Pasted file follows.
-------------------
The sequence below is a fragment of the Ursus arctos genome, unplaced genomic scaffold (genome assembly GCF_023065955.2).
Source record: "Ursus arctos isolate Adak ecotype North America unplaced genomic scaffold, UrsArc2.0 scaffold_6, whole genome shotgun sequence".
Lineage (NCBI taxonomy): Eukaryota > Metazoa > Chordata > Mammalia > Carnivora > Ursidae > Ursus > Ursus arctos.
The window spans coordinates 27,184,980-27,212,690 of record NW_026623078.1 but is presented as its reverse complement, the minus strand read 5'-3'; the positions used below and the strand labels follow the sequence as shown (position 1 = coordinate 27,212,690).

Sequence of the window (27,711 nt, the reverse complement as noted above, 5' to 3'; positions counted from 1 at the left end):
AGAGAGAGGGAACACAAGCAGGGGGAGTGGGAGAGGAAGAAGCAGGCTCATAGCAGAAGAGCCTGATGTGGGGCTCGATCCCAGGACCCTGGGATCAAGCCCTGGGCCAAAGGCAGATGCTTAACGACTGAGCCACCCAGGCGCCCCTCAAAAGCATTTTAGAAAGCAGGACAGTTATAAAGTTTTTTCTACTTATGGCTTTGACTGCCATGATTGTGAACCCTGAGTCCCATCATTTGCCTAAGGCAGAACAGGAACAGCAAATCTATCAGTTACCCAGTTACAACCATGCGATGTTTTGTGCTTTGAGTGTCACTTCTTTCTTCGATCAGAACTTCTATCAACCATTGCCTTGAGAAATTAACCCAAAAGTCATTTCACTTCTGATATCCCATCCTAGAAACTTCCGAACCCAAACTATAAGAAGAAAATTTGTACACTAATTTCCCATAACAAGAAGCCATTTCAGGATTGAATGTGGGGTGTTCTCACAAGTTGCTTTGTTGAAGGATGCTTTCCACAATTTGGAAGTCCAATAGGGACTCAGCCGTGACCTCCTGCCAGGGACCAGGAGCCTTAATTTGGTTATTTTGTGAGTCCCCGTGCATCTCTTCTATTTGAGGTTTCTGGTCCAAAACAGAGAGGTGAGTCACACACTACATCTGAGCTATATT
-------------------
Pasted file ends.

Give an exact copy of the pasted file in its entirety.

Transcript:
The sequence below is a fragment of the Ursus arctos genome, unplaced genomic scaffold (genome assembly GCF_023065955.2).
Source record: "Ursus arctos isolate Adak ecotype North America unplaced genomic scaffold, UrsArc2.0 scaffold_6, whole genome shotgun sequence".
Lineage (NCBI taxonomy): Eukaryota > Metazoa > Chordata > Mammalia > Carnivora > Ursidae > Ursus > Ursus arctos.
The window spans coordinates 27,184,980-27,212,690 of record NW_026623078.1 but is presented as its reverse complement, the minus strand read 5'-3'; the positions used below and the strand labels follow the sequence as shown (position 1 = coordinate 27,212,690).

Sequence of the window (27,711 nt, the reverse complement as noted above, 5' to 3'; positions counted from 1 at the left end):
AGAGAGAGGGAACACAAGCAGGGGGAGTGGGAGAGGAAGAAGCAGGCTCATAGCAGAAGAGCCTGATGTGGGGCTCGATCCCAGGACCCTGGGATCAAGCCCTGGGCCAAAGGCAGATGCTTAACGACTGAGCCACCCAGGCGCCCCTCAAAAGCATTTTAGAAAGCAGGACAGTTATAAAGTTTTTTCTACTTATGGCTTTGACTGCCATGATTGTGAACCCTGAGTCCCATCATTTGCCTAAGGCAGAACAGGAACAGCAAATCTATCAGTTACCCAGTTACAACCATGCGATGTTTTGTGCTTTGAGTGTCACTTCTTTCTTCGATCAGAACTTCTATCAACCATTGCCTTGAGAAATTAACCCAAAAGTCATTTCACTTCTGATATCCCATCCTAGAAACTTCCGAACCCAAACTATAAGAAGAAAATTTGTACACTAATTTCCCATAACAAGAAGCCATTTCAGGATTGAATGTGGGGTGTTCTCACAAGTTGCTTTGTTGAAGGATGCTTTCCACAATTTGGAAGTCCAATAGGGACTCAGCCGTGACCTCCTGCCAGGGACCAGGAGCCTTAATTTGGTTATTTTGTGAGTCCCCGTGCATCTCTTCTATTTGAGGTTTCTGGTCCAAAACAGAGAGGTGAGTCACACACTACATCTGAGCTATATT